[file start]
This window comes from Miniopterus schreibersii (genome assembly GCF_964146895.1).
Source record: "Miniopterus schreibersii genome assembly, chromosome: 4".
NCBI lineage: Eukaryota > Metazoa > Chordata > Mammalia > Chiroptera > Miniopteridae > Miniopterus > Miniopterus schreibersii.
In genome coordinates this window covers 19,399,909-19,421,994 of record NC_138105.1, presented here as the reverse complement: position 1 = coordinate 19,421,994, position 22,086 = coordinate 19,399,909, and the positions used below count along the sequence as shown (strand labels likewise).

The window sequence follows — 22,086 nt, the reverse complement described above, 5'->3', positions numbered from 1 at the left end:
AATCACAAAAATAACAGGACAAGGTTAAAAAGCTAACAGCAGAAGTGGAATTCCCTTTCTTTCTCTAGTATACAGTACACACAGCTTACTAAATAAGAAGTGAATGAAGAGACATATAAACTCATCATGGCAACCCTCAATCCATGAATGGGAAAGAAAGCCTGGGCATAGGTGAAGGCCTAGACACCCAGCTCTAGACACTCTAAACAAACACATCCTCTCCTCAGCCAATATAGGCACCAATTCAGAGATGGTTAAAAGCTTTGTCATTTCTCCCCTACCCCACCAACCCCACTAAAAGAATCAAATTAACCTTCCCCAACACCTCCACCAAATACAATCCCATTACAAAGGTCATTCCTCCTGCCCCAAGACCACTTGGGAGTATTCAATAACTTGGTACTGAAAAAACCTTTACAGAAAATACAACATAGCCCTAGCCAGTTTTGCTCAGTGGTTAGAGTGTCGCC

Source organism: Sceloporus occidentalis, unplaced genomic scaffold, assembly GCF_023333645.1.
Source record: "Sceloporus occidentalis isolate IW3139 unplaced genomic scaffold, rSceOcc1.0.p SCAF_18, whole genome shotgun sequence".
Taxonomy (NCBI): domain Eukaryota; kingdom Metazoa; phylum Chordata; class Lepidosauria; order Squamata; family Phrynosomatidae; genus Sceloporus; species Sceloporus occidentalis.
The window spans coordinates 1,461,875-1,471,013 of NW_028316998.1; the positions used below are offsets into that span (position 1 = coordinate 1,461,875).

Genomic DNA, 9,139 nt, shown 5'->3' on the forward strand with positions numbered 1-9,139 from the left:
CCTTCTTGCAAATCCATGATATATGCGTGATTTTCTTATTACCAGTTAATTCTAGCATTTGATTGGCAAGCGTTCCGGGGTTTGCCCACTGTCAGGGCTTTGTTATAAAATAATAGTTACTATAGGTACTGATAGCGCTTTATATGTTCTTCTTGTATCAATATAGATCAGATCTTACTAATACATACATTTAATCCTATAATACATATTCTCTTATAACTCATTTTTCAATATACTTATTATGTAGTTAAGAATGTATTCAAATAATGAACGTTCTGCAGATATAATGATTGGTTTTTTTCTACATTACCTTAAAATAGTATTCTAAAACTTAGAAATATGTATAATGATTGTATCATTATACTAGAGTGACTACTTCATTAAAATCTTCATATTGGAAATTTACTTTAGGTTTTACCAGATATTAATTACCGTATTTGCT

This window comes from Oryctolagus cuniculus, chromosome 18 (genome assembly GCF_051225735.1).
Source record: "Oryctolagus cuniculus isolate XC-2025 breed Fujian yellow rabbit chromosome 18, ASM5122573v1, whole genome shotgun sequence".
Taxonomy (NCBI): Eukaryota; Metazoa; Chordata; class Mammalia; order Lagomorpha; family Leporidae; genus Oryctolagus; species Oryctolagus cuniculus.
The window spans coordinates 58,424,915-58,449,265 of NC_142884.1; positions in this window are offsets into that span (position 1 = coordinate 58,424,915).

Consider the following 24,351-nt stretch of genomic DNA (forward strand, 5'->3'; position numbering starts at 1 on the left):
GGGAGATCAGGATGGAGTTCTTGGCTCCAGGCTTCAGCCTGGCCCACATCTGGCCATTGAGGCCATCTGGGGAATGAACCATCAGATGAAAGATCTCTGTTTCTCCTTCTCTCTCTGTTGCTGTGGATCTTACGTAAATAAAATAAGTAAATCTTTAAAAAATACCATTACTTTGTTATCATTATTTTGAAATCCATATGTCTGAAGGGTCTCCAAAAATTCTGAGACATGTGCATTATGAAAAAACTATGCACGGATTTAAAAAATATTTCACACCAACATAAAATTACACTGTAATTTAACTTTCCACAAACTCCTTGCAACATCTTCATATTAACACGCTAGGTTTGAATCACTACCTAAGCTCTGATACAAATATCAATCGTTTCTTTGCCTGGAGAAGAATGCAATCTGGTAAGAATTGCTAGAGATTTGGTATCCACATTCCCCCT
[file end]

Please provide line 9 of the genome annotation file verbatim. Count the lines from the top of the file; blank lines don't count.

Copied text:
Taxonomy (NCBI): domain Eukaryota; kingdom Metazoa; phylum Chordata; class Lepidosauria; order Squamata; family Phrynosomatidae; genus Sceloporus; species Sceloporus occidentalis.